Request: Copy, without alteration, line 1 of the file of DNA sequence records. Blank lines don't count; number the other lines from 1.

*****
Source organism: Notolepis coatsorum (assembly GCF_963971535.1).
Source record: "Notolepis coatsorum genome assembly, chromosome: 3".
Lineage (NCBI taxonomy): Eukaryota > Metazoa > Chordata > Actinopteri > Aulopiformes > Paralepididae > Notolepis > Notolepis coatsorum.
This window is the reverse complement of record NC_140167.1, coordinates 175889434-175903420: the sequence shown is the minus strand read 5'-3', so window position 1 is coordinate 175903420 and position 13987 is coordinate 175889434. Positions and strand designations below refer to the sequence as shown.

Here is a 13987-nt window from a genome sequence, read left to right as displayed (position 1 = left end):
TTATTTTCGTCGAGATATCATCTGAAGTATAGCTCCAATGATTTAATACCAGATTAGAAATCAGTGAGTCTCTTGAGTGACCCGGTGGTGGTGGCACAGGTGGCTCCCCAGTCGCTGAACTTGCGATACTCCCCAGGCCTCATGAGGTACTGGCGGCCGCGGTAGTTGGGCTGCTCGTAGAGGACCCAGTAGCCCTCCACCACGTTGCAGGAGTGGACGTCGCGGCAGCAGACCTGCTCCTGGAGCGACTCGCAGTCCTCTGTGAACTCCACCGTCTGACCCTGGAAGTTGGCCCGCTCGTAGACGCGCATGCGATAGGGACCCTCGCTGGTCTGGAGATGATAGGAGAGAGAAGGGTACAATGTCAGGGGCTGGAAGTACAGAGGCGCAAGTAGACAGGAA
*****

Source organism: Notolepis coatsorum (assembly GCF_963971535.1).